As you begin to plan for life after high school, college will probably cross your mind. Whether you're looking for the thrill of cheering for your team with thirty thousand of your closest friends or the quiet of nights spent in the library, college can be an incredibly rewarding experience that helps to ease you into adult life. However, despite all the benefits colleges worldwide offer their students, there is one major downside: the price.
The cost of college has dramatically increased in recent years. In fact, in the past ten years, the average price of college has risen by nearly 25%, causing eighty percent of high school students to worry about affording their education. But you know what hasn't increased at the same rate? The salaries of recent college grads. In fact, in the last thirty years, the average entry-level salary for recent grads only increased 14%.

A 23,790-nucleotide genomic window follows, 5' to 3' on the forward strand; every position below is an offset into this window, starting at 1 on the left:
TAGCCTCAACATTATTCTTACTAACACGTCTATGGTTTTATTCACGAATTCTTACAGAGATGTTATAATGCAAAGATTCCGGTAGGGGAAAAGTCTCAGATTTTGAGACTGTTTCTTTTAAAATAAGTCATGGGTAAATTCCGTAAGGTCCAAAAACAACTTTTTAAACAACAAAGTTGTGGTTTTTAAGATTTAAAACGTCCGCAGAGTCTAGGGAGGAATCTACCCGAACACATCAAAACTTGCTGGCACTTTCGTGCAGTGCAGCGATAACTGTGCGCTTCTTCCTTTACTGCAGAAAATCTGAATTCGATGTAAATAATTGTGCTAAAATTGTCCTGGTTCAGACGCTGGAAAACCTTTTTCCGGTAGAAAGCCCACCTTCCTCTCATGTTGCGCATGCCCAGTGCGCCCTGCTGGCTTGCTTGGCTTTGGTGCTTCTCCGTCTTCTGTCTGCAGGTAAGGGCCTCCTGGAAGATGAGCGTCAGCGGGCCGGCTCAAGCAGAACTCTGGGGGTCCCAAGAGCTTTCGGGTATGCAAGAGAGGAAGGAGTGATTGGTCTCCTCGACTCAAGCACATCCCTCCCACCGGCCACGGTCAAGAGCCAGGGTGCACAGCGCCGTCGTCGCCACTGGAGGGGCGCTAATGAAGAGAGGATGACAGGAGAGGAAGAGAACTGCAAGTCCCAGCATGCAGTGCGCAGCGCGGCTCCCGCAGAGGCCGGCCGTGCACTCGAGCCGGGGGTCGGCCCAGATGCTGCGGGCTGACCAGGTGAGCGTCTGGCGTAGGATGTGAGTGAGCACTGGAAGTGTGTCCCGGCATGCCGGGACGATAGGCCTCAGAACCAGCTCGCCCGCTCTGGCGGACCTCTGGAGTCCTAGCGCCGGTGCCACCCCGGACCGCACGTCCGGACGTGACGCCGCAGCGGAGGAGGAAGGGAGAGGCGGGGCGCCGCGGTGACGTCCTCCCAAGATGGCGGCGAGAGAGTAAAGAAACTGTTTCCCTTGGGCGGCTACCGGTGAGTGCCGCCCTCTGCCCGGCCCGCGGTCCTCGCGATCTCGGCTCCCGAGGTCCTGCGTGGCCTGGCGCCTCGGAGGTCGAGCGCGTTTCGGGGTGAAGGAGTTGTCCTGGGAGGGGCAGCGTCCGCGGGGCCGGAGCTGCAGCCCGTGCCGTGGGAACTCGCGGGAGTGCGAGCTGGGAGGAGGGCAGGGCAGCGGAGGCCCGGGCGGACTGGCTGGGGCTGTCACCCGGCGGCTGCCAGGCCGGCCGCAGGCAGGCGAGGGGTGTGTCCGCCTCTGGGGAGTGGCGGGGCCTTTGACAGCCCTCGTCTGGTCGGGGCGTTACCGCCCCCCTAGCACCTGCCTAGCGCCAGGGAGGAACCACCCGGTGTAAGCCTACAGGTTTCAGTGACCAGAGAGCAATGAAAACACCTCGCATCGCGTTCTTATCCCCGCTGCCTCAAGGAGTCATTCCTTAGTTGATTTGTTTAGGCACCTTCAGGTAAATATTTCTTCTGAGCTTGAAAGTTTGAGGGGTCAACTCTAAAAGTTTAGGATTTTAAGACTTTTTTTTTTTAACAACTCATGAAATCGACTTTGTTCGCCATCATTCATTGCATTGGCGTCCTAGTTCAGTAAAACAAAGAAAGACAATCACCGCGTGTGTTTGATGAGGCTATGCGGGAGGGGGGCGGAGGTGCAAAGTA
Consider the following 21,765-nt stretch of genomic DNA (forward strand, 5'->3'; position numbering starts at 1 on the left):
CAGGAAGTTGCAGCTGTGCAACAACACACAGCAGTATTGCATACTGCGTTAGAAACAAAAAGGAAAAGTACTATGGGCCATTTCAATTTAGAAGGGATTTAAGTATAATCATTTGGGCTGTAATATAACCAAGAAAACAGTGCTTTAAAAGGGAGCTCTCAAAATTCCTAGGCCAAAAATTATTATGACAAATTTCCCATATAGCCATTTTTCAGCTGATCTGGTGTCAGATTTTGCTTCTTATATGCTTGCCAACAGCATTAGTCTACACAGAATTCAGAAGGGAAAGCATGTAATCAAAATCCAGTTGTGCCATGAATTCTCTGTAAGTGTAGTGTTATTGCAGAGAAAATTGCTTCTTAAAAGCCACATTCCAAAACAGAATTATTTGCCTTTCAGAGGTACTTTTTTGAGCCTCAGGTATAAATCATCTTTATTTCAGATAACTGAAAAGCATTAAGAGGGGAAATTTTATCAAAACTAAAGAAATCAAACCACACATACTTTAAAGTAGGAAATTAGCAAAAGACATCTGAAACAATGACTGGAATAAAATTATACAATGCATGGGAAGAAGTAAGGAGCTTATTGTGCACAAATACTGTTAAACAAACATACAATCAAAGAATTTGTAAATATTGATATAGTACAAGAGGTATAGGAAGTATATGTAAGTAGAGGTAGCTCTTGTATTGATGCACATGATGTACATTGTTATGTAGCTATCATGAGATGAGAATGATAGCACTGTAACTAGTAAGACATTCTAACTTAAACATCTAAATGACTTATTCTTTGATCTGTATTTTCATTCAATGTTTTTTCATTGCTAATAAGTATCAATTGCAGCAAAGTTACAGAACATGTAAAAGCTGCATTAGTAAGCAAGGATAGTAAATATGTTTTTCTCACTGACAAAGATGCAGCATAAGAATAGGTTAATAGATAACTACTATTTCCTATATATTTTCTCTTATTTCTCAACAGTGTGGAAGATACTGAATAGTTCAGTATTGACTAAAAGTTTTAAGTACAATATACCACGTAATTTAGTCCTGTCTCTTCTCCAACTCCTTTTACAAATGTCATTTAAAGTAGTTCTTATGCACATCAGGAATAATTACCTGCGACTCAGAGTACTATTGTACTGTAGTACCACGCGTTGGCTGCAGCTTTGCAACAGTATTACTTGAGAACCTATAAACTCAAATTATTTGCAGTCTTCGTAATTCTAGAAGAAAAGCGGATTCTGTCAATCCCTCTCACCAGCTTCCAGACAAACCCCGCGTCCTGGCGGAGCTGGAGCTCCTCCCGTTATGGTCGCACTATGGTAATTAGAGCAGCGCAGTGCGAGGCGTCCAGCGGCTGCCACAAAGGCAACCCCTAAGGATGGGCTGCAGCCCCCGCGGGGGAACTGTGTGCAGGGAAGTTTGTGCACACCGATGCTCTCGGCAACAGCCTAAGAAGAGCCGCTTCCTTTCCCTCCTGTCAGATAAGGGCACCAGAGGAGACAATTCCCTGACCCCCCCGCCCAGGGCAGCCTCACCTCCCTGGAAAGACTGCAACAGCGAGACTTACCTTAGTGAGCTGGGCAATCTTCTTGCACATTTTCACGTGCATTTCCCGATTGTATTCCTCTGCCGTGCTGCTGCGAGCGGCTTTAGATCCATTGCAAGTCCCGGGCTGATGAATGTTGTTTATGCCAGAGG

So, what does this mean? One word: debt.
To cover college's exorbitant cost, most students must take out some sort of student loans. However, with the price of college increasing and salaries remaining reasonably stable, it is becoming increasingly difficult for recent grads to pay back their loans. Many graduates report feeling constant anxiety knowing that they owe six-figures before even receiving their diploma. With the burden of debt, the thought of paying for social activities—such as going out to dinner or traveling to a friend's wedding—on top of your necessary expenses becomes stressful. Thus, having significant student debt can define your experiences during your first few years in the working world.
Consequently, you can probably understand how carefully you should consider the price of colleges and universities you wish to attend. As you begin to search for colleges, be sure to have a candid conversation with your parents about your plan to finance your education. The cost of college is climbing each year, so you don't want to be caught unprepared.